Drug-sniffing dogs and traffic stops
The Ohio Supreme Court, in its decision last week in State v. Batchili, framed the issue as being "whether the Fourth Amendment is violated when a police officer conducting a traffic stop calls for a canine 'walk around' while waiting for the results of a criminal background check." The answer was as predictable as it was regrettable.
The facts in the case are, for traffic stops any more, typical: a State Highway Patrol officer was stopped on the side of the road on an interstate when she observed Batchili drive by. Although he wasn't violating any traffic laws, she decided to follow him, saw him commit a marked-lanes violation, and stopped him. Because Batchili "gave conflicting answers as to who owned the vehicle, did not make regular eye contact, and had shaking hands," and because the officer smelled deodorizer in the vehicle, she called for backup, and a drug-sniffing dog. The cop and dog arrived, and the dog alerted at the vehicle. This served as the basis for a search, which discovered numerous boot-leg DVD's and videos, but no drugs. The 6th District tossed the search, finding that the state failed to show "specific and articulable facts giving rise to a reasonable suspicion of criminal activity beyond that which prompted the stop."
The Supreme Court reversed, and was unusually caustic in its tone toward the appellate court. The law here is basically that a police officer can't prolong a normal traffic stop in order to allow another officer to bring a dog to the scene. The Court found that the 6th District was off-base in three respects. First, there was no indication that the stop was prolonged: the dog alerted less than nine minutes into the stop, while the first officer was still waiting for the results of the computer check. Second, even if the officer had prolonged the stop, she could do so if circumstances after the stop gave her reasonable suspicion for doing so. Here, the Court held that the 6th District had erred by using a "divide and conquer" approach to the officer's suspicions, examining them individually instead of in combination, as required by a "totality of the circumstances" approach. Finally, the Court held that the 6th District erred in attaching any importance to the fact that the defendant hadn't been given a traffic citation for the marked-lanes violation; given the officers' discovery of a felony, the violation became insignificant.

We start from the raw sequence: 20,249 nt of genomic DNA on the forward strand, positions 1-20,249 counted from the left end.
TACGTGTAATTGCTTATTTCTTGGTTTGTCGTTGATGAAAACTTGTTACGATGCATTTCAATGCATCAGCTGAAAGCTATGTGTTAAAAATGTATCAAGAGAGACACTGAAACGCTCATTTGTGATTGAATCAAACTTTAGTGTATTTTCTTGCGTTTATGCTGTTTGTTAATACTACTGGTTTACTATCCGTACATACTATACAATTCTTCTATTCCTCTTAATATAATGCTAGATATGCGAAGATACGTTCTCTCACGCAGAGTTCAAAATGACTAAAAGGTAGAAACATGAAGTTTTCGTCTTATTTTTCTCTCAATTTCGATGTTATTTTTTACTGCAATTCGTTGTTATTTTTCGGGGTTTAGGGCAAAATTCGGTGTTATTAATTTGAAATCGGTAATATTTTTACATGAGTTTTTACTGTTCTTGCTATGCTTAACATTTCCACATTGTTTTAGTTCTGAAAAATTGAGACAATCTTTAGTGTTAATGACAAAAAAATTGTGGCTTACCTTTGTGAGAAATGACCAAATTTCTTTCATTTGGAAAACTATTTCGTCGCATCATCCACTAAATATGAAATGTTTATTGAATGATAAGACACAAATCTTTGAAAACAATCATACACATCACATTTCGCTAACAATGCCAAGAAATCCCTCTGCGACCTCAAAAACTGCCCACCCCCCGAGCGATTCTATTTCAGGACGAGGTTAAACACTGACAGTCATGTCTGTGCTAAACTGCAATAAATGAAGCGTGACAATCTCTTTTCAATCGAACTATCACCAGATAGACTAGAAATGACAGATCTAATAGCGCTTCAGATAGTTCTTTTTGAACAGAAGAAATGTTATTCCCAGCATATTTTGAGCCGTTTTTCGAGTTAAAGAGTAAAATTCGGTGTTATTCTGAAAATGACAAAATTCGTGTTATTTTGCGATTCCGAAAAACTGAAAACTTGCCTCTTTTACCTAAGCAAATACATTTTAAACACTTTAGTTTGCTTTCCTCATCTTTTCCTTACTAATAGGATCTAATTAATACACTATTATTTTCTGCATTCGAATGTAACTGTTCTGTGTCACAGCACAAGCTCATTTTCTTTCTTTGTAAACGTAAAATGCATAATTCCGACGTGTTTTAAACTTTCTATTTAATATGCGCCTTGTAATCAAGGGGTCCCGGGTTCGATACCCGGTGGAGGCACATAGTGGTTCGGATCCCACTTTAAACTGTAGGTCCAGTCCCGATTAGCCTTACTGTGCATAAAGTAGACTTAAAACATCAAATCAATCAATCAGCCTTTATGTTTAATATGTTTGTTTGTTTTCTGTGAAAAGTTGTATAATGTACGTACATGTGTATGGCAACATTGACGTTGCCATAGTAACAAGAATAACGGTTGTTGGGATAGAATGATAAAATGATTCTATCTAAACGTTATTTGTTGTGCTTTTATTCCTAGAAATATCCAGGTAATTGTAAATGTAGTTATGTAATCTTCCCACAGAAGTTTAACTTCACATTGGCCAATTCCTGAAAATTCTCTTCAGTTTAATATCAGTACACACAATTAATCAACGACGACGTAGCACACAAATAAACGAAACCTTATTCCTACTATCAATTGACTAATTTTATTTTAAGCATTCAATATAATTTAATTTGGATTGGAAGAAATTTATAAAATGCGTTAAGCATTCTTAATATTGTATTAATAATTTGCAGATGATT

As I said, the circumstances appear typical, until you read Justice Pfeiffer's dissent, where you learn that the officer caught up to the defendant, who was was driving at the speed limit, within a couple of miles, which required her to drive at a speed of 100 to 120 mph, and that the basis for the stop was that she observed the driver, on a single occasion, "drift over the dotted center line by approximately the width of the driver's side tires." As Pfeiffer points out, driving at three-digit speed on the interstate might present a bit more of a threat to the public safety than a slight drifting over the center line.
Pfeiffer's chief complaint is that the stop was pretextual, and of course it was. And, of course, it doesn't matter: back in 1996, in Dayton v. Erickson, the Court held that a police officer could validly stop a vehicle for a traffic violation, even if the stop was really motivated by a belief that the defendant was engaged in more nefarious activity.
The problem is that any officer who can't find a traffic violation within a mile after starting to follow someone needs to find another line of work. As Pfeiffer pointed out in his dissent in Dayton,
You drive by a policeman, and for some reason, he doesn't much like the looks of you. Maybe your car is shabby; maybe you are. Maybe you are out late in a high-crime neighborhood. Maybe you are in a low-crime area, but you are part of a high-crime demographic group. The reason does not much matter -- to him you are a suspicious character, that's all. The policeman pulls up behind you. You will make a mistake. You say you did use your turn signal to change lanes? He didn't see it. Or, prove to him that you did not exceed the speed limit by one mile per hour when you were busy looking at him in your rear-view mirror. You'll never be charged with the violations -- you're just being stopped and detained to see if his hunch about you was right.
Pfieffer was right then, and he's right now. Sadly, he was also right back then when he said,
While it is always a criminal defendant seeking the Fourth Amendment's protection, ultimately Fourth Amendment jurisprudence protects us all from unreasonable intrusions on our liberty. It was not a criminal who lost in this case today -- all of us who value our freedom did.
He could have said the same thing last Wednesday.